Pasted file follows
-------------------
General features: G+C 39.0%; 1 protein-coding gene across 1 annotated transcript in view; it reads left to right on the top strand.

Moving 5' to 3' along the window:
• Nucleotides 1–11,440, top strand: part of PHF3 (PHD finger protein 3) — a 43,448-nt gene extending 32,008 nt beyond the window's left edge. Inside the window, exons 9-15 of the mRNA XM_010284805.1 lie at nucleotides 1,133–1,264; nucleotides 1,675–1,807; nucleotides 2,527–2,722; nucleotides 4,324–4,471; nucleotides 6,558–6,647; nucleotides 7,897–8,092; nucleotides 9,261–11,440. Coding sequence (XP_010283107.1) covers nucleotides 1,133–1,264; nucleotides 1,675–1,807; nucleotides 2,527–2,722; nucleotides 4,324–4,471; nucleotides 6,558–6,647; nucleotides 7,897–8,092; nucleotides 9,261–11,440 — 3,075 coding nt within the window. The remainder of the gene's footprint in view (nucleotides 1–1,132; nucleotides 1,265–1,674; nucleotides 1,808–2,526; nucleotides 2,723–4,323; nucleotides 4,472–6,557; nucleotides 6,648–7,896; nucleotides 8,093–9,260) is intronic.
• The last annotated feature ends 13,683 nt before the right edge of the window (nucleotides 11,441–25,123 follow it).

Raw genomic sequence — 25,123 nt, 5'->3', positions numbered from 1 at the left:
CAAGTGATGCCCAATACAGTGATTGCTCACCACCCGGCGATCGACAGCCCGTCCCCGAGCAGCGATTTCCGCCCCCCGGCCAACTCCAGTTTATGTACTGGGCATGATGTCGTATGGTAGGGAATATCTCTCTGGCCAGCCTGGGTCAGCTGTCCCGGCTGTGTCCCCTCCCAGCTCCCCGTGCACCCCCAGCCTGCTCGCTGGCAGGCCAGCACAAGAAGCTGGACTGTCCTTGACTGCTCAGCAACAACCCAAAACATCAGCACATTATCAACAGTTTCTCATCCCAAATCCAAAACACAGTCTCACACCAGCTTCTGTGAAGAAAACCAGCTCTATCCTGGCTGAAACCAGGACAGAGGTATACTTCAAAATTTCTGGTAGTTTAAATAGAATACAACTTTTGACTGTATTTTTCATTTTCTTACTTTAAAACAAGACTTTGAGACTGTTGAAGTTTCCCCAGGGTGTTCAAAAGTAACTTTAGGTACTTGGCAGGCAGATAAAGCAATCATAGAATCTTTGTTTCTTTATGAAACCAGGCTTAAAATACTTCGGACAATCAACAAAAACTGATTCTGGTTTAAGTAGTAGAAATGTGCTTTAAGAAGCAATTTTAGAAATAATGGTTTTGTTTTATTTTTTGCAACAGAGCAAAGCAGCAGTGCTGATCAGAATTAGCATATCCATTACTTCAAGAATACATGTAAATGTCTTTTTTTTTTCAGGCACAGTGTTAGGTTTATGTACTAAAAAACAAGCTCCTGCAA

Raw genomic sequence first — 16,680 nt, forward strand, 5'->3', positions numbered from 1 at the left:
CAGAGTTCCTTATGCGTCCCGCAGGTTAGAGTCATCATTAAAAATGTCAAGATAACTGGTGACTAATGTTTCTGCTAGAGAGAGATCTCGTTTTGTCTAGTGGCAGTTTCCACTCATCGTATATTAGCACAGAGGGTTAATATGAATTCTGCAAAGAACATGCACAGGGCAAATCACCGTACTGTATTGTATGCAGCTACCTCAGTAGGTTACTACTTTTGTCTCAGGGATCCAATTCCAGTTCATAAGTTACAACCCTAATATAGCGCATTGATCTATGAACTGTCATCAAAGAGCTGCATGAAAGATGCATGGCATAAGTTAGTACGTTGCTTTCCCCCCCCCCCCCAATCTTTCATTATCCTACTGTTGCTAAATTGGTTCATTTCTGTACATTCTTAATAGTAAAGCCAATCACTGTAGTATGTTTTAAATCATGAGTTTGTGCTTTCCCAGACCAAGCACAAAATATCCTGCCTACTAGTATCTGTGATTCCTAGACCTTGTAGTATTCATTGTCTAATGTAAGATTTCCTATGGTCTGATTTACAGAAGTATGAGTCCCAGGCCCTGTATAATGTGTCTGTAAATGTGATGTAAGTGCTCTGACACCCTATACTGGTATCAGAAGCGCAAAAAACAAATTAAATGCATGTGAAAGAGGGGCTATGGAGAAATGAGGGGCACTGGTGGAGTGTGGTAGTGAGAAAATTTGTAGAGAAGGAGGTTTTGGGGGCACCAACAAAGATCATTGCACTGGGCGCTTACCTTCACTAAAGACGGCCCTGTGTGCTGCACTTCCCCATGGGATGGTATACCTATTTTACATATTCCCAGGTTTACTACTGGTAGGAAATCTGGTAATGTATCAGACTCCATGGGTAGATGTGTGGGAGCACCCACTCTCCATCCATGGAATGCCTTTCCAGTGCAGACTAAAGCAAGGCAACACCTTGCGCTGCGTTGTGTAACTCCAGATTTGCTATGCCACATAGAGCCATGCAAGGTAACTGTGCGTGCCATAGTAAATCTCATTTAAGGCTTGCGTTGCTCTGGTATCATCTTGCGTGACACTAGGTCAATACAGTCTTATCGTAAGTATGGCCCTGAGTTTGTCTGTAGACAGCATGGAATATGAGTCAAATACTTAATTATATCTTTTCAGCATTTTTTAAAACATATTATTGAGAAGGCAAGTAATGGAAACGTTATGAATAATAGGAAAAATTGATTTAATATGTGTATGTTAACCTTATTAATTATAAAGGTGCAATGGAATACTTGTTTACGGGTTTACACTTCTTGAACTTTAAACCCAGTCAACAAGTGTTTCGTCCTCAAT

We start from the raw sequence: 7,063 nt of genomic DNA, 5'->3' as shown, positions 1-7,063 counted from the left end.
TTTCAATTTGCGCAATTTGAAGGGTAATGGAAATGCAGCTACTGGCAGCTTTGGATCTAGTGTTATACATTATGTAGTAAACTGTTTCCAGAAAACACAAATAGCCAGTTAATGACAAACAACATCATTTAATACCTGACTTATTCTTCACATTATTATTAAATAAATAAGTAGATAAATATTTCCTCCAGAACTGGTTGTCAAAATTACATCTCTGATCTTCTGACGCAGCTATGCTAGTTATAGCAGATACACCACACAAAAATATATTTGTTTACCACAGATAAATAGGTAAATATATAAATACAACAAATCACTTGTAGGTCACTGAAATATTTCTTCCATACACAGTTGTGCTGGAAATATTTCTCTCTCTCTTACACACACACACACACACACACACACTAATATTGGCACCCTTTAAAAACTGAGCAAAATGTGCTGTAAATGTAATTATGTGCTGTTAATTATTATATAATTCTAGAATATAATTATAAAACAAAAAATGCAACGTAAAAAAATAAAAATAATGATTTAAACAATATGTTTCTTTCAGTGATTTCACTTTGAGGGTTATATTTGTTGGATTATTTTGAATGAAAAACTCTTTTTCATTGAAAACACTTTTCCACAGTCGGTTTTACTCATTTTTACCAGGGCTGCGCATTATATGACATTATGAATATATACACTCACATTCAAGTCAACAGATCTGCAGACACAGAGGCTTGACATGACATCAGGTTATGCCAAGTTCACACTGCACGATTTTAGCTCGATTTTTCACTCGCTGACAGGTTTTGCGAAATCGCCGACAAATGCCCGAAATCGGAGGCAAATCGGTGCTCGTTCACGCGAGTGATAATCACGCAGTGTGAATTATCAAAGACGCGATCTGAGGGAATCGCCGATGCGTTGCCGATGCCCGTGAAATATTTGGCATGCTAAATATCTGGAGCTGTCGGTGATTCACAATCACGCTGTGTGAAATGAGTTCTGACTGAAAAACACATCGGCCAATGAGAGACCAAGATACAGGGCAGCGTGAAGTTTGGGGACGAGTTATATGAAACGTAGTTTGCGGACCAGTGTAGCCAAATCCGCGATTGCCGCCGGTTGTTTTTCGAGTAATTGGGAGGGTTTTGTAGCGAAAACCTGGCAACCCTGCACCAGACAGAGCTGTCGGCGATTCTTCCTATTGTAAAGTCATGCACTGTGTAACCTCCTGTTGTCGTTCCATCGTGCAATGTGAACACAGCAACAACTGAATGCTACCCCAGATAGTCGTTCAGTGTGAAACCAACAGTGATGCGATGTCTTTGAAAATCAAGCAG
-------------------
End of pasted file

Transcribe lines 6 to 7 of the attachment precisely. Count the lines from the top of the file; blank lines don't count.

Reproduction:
CAAGTGATGCCCAATACAGTGATTGCTCACCACCCGGCGATCGACAGCCCGTCCCCGAGCAGCGATTTCCGCCCCCCGGCCAACTCCAGTTTATGTACTGGGCATGATGTCGTATGGTAGGGAATATCTCTCTGGCCAGCCTGGGTCAGCTGTCCCGGCTGTGTCCCCTCCCAGCTCCCCGTGCACCCCCAGCCTGCTCGCTGGCAGGCCAGCACAAGAAGCTGGACTGTCCTTGACTGCTCAGCAACAACCCAAAACATCAGCACATTATCAACAGTTTCTCATCCCAAATCCAAAACACAGTCTCACACCAGCTTCTGTGAAGAAAACCAGCTCTATCCTGGCTGAAACCAGGACAGAGGTATACTTCAAAATTTCTGGTAGTTTAAATAGAATACAACTTTTGACTGTATTTTTCATTTTCTTACTTTAAAACAAGACTTTGAGACTGTTGAAGTTTCCCCAGGGTGTTCAAAAGTAACTTTAGGTACTTGGCAGGCAGATAAAGCAATCATAGAATCTTTGTTTCTTTATGAAACCAGGCTTAAAATACTTCGGACAATCAACAAAAACTGATTCTGGTTTAAGTAGTAGAAATGTGCTTTAAGAAGCAATTTTAGAAATAATGGTTTTGTTTTATTTTTTGCAACAGAGCAAAGCAGCAGTGCTGATCAGAATTAGCATATCCATTACTTCAAGAATACATGTAAATGTCTTTTTTTTTTCAGGCACAGTGTTAGGTTTATGTACTAAAAAACAAGCTCCTGCAA

Raw genomic sequence first — 16,680 nt, forward strand, 5'->3', positions numbered from 1 at the left: